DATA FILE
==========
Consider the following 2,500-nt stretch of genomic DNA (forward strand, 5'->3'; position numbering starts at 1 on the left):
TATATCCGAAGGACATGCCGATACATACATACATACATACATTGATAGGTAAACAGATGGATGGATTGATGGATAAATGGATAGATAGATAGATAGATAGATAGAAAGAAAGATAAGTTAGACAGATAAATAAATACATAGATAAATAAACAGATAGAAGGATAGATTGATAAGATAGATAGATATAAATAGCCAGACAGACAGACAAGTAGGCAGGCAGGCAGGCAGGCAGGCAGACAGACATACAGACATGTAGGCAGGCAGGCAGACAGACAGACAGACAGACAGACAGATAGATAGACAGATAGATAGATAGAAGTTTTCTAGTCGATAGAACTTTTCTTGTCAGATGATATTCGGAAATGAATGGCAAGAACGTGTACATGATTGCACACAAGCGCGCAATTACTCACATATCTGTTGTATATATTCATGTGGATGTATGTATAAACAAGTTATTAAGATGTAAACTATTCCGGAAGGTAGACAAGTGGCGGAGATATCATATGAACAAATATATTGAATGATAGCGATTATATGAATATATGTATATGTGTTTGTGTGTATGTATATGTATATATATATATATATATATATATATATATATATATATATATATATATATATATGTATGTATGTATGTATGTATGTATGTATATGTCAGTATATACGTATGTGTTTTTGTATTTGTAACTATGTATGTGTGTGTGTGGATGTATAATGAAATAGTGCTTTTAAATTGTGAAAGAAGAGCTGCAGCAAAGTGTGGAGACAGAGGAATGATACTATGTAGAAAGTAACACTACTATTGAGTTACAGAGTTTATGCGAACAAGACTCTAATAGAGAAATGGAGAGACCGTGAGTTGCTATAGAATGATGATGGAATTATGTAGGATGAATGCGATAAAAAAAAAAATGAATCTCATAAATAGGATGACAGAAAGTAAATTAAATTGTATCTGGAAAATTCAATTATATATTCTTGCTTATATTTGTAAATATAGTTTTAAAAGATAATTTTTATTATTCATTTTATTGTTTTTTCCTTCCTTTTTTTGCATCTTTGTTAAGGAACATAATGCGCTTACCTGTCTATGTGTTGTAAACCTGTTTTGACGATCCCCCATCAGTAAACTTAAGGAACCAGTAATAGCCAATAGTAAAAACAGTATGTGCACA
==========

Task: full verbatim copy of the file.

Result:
Consider the following 2,500-nt stretch of genomic DNA (forward strand, 5'->3'; position numbering starts at 1 on the left):
TATATCCGAAGGACATGCCGATACATACATACATACATACATTGATAGGTAAACAGATGGATGGATTGATGGATAAATGGATAGATAGATAGATAGATAGATAGAAAGAAAGATAAGTTAGACAGATAAATAAATACATAGATAAATAAACAGATAGAAGGATAGATTGATAAGATAGATAGATATAAATAGCCAGACAGACAGACAAGTAGGCAGGCAGGCAGGCAGGCAGGCAGACAGACATACAGACATGTAGGCAGGCAGGCAGACAGACAGACAGACAGACAGACAGATAGATAGACAGATAGATAGATAGAAGTTTTCTAGTCGATAGAACTTTTCTTGTCAGATGATATTCGGAAATGAATGGCAAGAACGTGTACATGATTGCACACAAGCGCGCAATTACTCACATATCTGTTGTATATATTCATGTGGATGTATGTATAAACAAGTTATTAAGATGTAAACTATTCCGGAAGGTAGACAAGTGGCGGAGATATCATATGAACAAATATATTGAATGATAGCGATTATATGAATATATGTATATGTGTTTGTGTGTATGTATATGTATATATATATATATATATATATATATATATATATATATATATATATATATATATGTATGTATGTATGTATGTATGTATGTATATGTCAGTATATACGTATGTGTTTTTGTATTTGTAACTATGTATGTGTGTGTGTGGATGTATAATGAAATAGTGCTTTTAAATTGTGAAAGAAGAGCTGCAGCAAAGTGTGGAGACAGAGGAATGATACTATGTAGAAAGTAACACTACTATTGAGTTACAGAGTTTATGCGAACAAGACTCTAATAGAGAAATGGAGAGACCGTGAGTTGCTATAGAATGATGATGGAATTATGTAGGATGAATGCGATAAAAAAAAAAATGAATCTCATAAATAGGATGACAGAAAGTAAATTAAATTGTATCTGGAAAATTCAATTATATATTCTTGCTTATATTTGTAAATATAGTTTTAAAAGATAATTTTTATTATTCATTTTATTGTTTTTTCCTTCCTTTTTTTGCATCTTTGTTAAGGAACATAATGCGCTTACCTGTCTATGTGTTGTAAACCTGTTTTGACGATCCCCCATCAGTAAACTTAAGGAACCAGTAATAGCCAATAGTAAAAACAGTATGTGCACA